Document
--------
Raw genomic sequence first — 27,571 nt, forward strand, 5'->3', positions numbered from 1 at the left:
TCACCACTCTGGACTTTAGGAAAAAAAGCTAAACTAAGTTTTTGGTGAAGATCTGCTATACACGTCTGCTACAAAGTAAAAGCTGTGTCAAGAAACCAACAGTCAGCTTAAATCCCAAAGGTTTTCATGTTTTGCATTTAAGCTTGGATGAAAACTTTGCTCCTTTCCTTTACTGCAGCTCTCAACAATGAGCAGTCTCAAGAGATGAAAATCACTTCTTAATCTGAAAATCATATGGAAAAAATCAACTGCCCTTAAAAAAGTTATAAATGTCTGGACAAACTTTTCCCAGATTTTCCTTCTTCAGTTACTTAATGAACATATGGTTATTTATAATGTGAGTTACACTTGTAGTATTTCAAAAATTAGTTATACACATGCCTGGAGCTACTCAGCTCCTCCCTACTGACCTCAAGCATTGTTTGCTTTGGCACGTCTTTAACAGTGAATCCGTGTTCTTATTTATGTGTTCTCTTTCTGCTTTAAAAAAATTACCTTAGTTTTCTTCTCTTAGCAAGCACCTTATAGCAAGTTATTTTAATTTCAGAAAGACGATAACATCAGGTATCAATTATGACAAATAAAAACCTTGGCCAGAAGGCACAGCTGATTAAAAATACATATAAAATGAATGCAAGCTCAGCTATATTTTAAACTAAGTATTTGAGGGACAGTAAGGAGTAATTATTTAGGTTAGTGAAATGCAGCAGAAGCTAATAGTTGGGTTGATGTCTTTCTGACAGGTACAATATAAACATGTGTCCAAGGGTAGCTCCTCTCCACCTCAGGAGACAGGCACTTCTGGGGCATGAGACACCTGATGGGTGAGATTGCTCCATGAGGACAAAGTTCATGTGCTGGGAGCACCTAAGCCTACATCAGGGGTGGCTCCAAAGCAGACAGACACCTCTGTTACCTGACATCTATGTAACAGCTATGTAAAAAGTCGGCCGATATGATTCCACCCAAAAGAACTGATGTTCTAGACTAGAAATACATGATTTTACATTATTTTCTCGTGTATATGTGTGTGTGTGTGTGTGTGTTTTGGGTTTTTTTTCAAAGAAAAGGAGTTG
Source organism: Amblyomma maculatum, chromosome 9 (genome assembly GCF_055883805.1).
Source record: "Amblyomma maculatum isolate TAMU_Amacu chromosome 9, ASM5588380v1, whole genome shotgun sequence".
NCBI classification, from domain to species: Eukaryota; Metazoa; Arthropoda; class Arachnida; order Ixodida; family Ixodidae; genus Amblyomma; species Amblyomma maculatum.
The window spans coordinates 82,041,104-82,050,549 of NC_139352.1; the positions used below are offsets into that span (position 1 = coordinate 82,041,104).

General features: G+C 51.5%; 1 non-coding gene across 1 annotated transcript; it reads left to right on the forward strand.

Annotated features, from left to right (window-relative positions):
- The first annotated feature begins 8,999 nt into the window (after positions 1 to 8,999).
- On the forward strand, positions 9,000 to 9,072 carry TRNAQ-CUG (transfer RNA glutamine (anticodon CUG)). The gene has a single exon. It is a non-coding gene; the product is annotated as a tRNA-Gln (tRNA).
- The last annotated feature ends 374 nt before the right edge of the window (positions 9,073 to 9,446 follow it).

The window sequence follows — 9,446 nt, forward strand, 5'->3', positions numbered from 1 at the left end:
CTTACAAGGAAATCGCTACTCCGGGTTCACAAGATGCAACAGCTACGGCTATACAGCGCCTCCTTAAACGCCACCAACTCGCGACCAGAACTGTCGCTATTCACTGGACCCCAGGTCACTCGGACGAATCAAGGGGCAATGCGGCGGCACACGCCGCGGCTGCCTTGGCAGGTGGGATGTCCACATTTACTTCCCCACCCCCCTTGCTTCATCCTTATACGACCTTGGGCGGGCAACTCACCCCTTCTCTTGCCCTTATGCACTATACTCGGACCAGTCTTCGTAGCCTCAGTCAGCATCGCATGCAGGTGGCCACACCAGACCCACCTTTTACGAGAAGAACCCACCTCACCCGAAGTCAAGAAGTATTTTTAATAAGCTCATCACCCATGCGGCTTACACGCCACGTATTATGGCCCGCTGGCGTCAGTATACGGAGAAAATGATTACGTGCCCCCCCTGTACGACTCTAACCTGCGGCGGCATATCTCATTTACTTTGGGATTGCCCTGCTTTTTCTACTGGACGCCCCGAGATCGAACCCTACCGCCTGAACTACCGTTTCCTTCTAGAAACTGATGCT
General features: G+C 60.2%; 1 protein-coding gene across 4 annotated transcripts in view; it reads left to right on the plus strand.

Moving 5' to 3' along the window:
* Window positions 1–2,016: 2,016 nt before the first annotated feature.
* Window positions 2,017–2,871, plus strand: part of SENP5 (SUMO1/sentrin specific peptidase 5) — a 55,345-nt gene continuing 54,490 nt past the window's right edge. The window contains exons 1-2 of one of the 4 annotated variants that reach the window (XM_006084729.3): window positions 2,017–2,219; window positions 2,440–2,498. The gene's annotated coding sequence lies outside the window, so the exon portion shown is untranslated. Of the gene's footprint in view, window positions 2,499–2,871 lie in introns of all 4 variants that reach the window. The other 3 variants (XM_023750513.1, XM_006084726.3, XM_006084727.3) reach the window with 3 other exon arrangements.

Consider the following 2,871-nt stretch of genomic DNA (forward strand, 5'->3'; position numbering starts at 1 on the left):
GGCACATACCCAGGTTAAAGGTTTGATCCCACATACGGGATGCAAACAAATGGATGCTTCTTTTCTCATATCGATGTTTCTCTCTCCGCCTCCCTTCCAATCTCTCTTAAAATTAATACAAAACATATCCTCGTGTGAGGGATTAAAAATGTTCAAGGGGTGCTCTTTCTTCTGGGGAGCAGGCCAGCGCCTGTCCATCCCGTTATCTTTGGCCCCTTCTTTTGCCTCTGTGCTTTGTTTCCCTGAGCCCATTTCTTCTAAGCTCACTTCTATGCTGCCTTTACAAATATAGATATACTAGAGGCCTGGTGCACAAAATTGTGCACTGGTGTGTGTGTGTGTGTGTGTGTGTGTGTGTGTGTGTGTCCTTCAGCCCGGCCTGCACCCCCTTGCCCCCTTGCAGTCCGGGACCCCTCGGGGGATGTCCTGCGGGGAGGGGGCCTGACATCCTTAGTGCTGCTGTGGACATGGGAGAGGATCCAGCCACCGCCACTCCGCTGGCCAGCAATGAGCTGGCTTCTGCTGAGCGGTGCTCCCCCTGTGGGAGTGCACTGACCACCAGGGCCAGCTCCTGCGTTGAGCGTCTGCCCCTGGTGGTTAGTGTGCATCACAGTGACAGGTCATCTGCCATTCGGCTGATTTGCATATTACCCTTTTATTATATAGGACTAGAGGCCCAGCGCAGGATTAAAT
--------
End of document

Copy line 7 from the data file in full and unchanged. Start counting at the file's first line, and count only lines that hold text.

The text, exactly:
General features: G+C 51.5%; 1 non-coding gene across 1 annotated transcript; it reads left to right on the forward strand.